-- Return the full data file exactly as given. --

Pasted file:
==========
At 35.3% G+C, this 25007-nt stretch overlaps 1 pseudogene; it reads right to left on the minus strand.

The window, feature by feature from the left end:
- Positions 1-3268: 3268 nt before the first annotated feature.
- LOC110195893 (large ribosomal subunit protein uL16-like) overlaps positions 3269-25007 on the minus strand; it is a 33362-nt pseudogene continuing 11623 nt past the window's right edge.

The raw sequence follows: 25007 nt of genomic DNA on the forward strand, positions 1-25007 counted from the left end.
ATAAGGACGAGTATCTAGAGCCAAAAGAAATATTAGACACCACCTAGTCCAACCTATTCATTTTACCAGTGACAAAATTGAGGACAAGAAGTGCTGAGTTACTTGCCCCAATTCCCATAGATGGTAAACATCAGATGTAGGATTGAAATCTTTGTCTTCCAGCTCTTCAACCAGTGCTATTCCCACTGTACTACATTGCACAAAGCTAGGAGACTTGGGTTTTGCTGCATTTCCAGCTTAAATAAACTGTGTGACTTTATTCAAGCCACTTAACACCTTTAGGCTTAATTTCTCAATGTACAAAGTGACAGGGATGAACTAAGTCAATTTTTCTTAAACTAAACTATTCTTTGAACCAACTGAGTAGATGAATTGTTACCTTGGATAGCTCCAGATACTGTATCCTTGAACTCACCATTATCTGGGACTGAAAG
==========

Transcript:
At 35.3% G+C, this 25007-nt stretch overlaps 1 pseudogene; it reads right to left on the minus strand.

The window, feature by feature from the left end:
- Positions 1-3268: 3268 nt before the first annotated feature.
- LOC110195893 (large ribosomal subunit protein uL16-like) overlaps positions 3269-25007 on the minus strand; it is a 33362-nt pseudogene continuing 11623 nt past the window's right edge.

The raw sequence follows: 25007 nt of genomic DNA on the forward strand, positions 1-25007 counted from the left end.
ATAAGGACGAGTATCTAGAGCCAAAAGAAATATTAGACACCACCTAGTCCAACCTATTCATTTTACCAGTGACAAAATTGAGGACAAGAAGTGCTGAGTTACTTGCCCCAATTCCCATAGATGGTAAACATCAGATGTAGGATTGAAATCTTTGTCTTCCAGCTCTTCAACCAGTGCTATTCCCACTGTACTACATTGCACAAAGCTAGGAGACTTGGGTTTTGCTGCATTTCCAGCTTAAATAAACTGTGTGACTTTATTCAAGCCACTTAACACCTTTAGGCTTAATTTCTCAATGTACAAAGTGACAGGGATGAACTAAGTCAATTTTTCTTAAACTAAACTATTCTTTGAACCAACTGAGTAGATGAATTGTTACCTTGGATAGCTCCAGATACTGTATCCTTGAACTCACCATTATCTGGGACTGAAAG